Ljubljana – The European audiovisual industry needs modern legislation that will reflect the rapid development of digital technologies on the market, agreed participants of a regional conference on copyright. They called for the implementation of the EU copyright directive on the single digital market and a mechanism that would protect artists.
Decision-makers in EU countries have a historic opportunity to support the European culture and creativity and create good conditions for creativity, heard the conference on the copyright directive organised by the Association of European Performers’ Organisations (AEPO-ARTIS), the Screen Actors Guild of Slovenia and the AIPA, an organisation of rights holders, in Ljubljana on Wednesday.
This can be achieved through a good legal basis that will allow artists to get fair and proportionate compensation for the use of their works and the 2019 EU copyright directive enables this. Now it is up to EU countries to decide to what extent they want to protect their artists in the audiovisual industry, stressed the participants.
During the Covid-19 pandemic the use of digital technologies increased significantly. In countries which have good copyright systems artists survived the crisis a lot easier while in other countries artists’ social issues only deepened, said some of the participants, highlighting Spain as a role model.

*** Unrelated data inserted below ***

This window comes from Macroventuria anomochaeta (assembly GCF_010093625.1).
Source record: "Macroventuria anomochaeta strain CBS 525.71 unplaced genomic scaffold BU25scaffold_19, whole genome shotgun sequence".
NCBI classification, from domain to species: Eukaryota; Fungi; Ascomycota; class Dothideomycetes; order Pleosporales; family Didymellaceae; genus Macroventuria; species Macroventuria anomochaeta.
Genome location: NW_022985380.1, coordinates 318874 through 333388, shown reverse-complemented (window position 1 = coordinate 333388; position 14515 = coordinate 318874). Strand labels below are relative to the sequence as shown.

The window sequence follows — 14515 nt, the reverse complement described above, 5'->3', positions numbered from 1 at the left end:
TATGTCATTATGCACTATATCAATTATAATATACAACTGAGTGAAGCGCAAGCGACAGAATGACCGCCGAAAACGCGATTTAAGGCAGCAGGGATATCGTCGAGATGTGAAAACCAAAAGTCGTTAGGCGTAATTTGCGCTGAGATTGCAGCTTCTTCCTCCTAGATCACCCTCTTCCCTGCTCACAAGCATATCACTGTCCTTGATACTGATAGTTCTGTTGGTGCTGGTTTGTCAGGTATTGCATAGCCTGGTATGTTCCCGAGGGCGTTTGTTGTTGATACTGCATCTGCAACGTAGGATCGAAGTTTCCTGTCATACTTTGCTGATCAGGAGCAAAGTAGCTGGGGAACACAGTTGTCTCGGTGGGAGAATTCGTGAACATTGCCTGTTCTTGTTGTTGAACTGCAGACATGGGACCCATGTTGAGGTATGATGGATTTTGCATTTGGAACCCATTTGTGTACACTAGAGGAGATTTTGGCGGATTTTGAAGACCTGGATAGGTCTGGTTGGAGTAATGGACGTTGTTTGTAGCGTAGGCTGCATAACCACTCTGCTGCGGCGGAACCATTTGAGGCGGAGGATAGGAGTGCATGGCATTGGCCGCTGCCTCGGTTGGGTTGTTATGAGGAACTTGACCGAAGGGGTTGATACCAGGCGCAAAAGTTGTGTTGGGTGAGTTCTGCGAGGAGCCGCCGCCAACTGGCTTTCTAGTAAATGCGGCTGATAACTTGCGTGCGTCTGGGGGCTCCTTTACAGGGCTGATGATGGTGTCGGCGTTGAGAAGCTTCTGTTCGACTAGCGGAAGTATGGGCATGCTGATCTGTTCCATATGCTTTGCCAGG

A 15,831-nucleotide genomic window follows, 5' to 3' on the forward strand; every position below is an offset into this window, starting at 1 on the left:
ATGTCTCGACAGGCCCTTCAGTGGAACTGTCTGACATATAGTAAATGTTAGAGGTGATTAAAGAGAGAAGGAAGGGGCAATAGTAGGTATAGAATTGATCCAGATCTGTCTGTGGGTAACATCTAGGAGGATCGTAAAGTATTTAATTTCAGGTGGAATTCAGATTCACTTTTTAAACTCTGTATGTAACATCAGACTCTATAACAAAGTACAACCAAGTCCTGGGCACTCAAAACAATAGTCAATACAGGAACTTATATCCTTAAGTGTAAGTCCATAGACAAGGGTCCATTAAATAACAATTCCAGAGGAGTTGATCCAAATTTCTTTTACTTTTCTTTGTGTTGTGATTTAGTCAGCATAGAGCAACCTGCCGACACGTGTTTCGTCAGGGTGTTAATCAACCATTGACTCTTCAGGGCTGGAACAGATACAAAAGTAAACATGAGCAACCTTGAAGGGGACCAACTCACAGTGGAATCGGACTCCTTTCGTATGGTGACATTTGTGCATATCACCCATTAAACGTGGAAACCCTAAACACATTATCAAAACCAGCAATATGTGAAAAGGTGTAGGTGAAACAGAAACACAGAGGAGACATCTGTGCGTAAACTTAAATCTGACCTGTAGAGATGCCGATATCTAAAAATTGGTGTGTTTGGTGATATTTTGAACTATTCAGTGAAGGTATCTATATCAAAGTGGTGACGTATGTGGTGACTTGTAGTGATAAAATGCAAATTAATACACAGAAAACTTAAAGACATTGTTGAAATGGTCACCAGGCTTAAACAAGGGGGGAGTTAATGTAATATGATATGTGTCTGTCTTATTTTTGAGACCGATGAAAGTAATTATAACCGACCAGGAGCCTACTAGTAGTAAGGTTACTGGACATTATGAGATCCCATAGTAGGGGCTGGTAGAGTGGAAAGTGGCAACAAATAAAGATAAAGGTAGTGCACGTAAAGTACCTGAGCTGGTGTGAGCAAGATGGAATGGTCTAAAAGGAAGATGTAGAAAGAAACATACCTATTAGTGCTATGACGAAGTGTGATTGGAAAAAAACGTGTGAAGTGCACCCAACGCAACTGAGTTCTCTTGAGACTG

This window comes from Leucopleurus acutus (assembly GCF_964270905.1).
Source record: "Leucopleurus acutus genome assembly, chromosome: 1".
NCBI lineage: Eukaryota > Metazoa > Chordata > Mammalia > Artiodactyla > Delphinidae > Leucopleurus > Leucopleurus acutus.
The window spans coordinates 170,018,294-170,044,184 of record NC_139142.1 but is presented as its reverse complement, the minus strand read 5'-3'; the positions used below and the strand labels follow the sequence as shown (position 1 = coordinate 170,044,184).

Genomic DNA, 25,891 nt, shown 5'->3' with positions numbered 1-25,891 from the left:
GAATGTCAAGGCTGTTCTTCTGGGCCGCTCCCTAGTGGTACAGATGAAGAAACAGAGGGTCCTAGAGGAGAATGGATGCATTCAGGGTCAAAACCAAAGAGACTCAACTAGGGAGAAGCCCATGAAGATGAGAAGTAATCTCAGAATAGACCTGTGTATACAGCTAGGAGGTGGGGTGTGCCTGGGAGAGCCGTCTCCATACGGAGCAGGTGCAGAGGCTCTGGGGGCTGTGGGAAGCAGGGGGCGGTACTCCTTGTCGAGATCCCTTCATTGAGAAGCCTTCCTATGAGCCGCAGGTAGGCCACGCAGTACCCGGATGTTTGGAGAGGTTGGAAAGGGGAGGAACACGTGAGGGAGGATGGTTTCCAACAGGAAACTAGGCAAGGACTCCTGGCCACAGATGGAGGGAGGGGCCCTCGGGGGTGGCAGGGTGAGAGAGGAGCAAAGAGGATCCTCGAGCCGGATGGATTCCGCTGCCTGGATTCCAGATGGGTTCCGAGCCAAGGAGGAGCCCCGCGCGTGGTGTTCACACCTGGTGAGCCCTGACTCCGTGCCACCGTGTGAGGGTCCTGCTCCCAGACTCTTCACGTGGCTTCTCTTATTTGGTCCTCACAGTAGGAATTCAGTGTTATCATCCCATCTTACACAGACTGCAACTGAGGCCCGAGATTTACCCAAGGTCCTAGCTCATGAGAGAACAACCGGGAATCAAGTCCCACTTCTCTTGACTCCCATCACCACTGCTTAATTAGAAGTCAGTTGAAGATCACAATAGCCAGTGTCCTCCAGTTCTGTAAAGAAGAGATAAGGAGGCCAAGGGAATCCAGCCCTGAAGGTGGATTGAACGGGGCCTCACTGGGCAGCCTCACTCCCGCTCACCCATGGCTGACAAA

According to José Maria Montes from the Spanish collective organisation of audiovisual artists AISGE, the Spanish audiovisual industry has seen enormous success in the past decades. Its production has turned Spain into a global player in culture and economy, which also means more production and higher revenue.
This was possible because of good legal foundations, as Spanish artists have had the right to compensation for four types of use of their work, including online use, since 1996.
Their German counterparts would like the same level of protection. However, by implementing the directive the state enabled them to be compensated for the use of their works on platforms for files exchange such as YouTube but not for the use on streaming platforms such as Netflix, HBO Max, etc., said the director of the German music copyright collection society GVL and AEPO-ARTIS head Tillo Gerlach.
Despite the law being passed, in reality artists do not receive compensation even from YouTube, as licensing of works is complicated, which is a result of legislation that did not set detailed rules.
AEPO-ARTIS secretary general Ioan Kaes said that one of the key challenges that European audiovisual artists face was the lack of appropriate legislation that would introduce rules for fair play on the market, including compensation. “Currently only 14 out of 27 EU countries have implemented the directive and Slovenia is not among them,” he said.
AIPA head Gregor Štibernik said the conference was extremely important for all copyright holders. “This conference is sending out the message to decision-makers that the audiovisual sector wants the directive to be implemented in a way that would enable all audiovisual artists to be as creative as possible.”
Robert Kordič, a copyright expert from CBS, presented a proposal for transposing the directive into Slovenian legislation. He said the proposal brought more rights for artists, primarily the right to fair and proportionate compensation for the use of their work.
Pal Tomori from the Hungarian Performer’s Rights Protection Association Office presented a system of expanded collective management, which has been implemented in Hungary. The system allows everyone who thinks they can manage their rights better to exit the collective organisation, he said.